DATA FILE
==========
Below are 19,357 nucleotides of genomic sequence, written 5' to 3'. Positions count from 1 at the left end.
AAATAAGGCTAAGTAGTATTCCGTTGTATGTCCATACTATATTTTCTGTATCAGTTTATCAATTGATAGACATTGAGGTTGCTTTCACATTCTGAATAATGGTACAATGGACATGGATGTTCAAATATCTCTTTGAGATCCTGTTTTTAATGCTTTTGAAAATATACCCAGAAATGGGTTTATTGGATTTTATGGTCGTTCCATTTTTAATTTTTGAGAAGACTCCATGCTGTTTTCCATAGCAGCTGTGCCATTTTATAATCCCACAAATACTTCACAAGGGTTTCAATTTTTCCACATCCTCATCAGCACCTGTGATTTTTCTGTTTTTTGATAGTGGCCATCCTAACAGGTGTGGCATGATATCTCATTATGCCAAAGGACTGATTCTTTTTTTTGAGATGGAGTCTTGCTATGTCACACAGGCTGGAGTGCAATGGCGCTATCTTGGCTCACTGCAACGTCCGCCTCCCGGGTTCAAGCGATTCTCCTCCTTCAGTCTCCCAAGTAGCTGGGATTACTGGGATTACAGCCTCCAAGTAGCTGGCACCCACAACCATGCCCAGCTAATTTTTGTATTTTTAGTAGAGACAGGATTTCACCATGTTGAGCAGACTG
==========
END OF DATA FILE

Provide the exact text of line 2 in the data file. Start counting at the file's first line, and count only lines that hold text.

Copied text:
AAATAAGGCTAAGTAGTATTCCGTTGTATGTCCATACTATATTTTCTGTATCAGTTTATCAATTGATAGACATTGAGGTTGCTTTCACATTCTGAATAATGGTACAATGGACATGGATGTTCAAATATCTCTTTGAGATCCTGTTTTTAATGCTTTTGAAAATATACCCAGAAATGGGTTTATTGGATTTTATGGTCGTTCCATTTTTAATTTTTGAGAAGACTCCATGCTGTTTTCCATAGCAGCTGTGCCATTTTATAATCCCACAAATACTTCACAAGGGTTTCAATTTTTCCACATCCTCATCAGCACCTGTGATTTTTCTGTTTTTTGATAGTGGCCATCCTAACAGGTGTGGCATGATATCTCATTATGCCAAAGGACTGATTCTTTTTTTTGAGATGGAGTCTTGCTATGTCACACAGGCTGGAGTGCAATGGCGCTATCTTGGCTCACTGCAACGTCCGCCTCCCGGGTTCAAGCGATTCTCCTCCTTCAGTCTCCCAAGTAGCTGGGATTACTGGGATTACAGCCTCCAAGTAGCTGGCACCCACAACCATGCCCAGCTAATTTTTGTATTTTTAGTAGAGACAGGATTTCACCATGTTGAGCAGACTG